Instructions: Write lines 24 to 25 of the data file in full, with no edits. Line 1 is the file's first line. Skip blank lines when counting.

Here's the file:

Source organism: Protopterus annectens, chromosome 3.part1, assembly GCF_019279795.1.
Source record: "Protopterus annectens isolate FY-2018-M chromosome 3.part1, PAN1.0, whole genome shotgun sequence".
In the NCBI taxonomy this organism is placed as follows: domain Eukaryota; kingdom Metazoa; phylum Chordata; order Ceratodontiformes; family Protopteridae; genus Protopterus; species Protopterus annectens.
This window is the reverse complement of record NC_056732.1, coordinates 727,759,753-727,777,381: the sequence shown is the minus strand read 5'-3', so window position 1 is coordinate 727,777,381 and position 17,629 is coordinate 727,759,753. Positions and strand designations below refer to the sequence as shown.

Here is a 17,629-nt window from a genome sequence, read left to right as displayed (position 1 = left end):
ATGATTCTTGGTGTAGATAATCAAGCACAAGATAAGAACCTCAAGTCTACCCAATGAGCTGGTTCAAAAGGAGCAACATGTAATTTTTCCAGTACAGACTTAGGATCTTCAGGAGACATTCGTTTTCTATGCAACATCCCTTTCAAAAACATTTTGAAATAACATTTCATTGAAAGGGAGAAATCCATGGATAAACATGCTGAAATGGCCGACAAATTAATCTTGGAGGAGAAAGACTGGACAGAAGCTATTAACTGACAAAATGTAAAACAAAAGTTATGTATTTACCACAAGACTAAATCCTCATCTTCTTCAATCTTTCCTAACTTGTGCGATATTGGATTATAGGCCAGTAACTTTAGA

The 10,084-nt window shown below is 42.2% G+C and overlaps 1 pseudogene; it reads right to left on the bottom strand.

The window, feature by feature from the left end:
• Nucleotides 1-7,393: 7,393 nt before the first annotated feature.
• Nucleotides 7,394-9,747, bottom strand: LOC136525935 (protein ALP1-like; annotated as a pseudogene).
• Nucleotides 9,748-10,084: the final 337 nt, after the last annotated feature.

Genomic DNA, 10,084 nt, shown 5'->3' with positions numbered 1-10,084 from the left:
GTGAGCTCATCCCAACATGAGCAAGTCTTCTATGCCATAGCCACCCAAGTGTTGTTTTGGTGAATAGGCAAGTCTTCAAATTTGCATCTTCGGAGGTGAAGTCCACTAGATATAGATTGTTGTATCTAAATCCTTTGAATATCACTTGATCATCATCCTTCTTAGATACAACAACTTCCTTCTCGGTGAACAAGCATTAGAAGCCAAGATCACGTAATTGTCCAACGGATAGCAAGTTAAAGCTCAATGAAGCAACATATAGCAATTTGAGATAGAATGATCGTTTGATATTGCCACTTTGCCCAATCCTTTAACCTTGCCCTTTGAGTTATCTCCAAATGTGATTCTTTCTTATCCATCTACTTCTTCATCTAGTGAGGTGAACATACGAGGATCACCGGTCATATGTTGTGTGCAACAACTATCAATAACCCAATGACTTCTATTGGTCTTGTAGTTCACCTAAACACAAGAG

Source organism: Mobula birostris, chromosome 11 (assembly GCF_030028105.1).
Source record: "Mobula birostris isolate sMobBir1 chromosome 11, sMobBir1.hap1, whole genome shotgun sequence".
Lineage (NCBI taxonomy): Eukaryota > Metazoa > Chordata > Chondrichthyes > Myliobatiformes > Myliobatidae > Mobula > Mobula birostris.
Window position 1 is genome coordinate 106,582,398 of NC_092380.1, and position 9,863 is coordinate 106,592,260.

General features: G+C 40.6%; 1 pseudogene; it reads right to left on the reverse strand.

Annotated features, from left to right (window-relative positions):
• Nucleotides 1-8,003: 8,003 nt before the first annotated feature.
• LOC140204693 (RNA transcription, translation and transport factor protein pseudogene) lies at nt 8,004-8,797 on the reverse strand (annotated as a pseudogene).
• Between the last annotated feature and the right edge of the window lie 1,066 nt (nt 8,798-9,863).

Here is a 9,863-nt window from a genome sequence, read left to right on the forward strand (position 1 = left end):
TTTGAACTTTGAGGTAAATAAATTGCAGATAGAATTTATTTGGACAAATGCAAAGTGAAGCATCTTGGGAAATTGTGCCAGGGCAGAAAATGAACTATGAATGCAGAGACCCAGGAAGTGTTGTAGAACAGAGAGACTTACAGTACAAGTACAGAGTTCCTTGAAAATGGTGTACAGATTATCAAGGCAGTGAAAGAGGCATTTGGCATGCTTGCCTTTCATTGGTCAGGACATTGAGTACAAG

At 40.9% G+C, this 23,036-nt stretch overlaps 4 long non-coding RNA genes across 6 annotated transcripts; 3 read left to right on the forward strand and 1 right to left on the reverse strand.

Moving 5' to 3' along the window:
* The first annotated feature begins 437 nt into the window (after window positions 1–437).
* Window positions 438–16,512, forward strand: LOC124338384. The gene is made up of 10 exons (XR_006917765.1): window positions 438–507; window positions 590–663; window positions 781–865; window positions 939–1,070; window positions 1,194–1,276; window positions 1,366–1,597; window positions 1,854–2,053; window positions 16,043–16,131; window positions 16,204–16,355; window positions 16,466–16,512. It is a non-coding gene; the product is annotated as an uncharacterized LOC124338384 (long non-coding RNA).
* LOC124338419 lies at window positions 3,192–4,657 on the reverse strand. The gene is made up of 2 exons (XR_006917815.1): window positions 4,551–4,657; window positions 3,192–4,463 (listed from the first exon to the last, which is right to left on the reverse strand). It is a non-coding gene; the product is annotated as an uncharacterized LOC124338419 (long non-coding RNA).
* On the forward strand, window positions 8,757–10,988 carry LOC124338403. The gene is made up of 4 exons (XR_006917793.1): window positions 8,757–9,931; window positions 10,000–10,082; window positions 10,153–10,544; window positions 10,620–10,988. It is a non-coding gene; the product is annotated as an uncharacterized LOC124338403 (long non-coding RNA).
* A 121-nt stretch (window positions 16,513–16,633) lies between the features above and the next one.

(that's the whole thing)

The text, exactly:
TTTGAACTTTGAGGTAAATAAATTGCAGATAGAATTTATTTGGACAAATGCAAAGTGAAGCATCTTGGGAAATTGTGCCAGGGCAGAAAATGAACTATGAATGCAGAGACCCAGGAAGTGTTGTAGAACAGAGAGACTTACAGTACAAGTACAGAGTTCCTTGAAAATGGTGTACAGATTATCAAGGCAGTGAAAGAGGCATTTGGCATGCTTGCCTTTCATTGGTCAGGACATTGAGTACAAG

At 40.9% G+C, this 23,036-nt stretch overlaps 4 long non-coding RNA genes across 6 annotated transcripts; 3 read left to right on the forward strand and 1 right to left on the reverse strand.